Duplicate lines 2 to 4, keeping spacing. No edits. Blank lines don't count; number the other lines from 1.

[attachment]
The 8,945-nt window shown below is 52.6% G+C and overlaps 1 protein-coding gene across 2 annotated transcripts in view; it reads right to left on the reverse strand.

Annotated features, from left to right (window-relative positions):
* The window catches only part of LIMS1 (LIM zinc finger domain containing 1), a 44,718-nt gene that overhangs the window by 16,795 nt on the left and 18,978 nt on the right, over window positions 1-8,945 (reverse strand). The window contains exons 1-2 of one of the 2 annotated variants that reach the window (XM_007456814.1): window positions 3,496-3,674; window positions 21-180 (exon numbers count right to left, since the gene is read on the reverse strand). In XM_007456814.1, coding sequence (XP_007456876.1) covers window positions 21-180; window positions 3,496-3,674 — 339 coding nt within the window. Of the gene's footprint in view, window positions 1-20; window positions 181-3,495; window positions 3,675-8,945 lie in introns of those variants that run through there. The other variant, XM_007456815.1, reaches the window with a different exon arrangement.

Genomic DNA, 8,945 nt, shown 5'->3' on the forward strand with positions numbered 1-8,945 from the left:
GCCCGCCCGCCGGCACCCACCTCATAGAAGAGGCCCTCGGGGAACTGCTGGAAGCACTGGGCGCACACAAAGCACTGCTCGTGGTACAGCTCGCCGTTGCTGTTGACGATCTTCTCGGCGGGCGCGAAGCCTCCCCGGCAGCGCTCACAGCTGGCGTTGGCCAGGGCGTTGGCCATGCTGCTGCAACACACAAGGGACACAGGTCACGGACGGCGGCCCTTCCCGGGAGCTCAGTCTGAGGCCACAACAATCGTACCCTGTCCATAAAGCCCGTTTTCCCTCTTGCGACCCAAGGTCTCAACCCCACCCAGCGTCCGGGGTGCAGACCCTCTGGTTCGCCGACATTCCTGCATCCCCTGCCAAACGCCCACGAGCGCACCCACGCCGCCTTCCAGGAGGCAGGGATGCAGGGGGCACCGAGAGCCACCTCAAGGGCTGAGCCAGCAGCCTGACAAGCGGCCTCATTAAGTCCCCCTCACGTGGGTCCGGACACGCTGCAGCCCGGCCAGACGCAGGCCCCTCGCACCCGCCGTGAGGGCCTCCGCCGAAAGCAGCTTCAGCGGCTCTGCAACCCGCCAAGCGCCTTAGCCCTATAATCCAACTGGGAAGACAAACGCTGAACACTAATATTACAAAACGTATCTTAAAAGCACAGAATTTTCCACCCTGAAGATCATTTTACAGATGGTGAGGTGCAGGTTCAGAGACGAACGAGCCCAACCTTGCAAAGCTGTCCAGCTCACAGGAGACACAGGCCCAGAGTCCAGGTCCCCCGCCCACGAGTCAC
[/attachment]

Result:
Annotated features, from left to right (window-relative positions):
* The window catches only part of LIMS1 (LIM zinc finger domain containing 1), a 44,718-nt gene that overhangs the window by 16,795 nt on the left and 18,978 nt on the right, over window positions 1-8,945 (reverse strand). The window contains exons 1-2 of one of the 2 annotated variants that reach the window (XM_007456814.1): window positions 3,496-3,674; window positions 21-180 (exon numbers count right to left, since the gene is read on the reverse strand). In XM_007456814.1, coding sequence (XP_007456876.1) covers window positions 21-180; window positions 3,496-3,674 — 339 coding nt within the window. Of the gene's footprint in view, window positions 1-20; window positions 181-3,495; window positions 3,675-8,945 lie in introns of those variants that run through there. The other variant, XM_007456815.1, reaches the window with a different exon arrangement.

Genomic DNA, 8,945 nt, shown 5'->3' on the forward strand with positions numbered 1-8,945 from the left: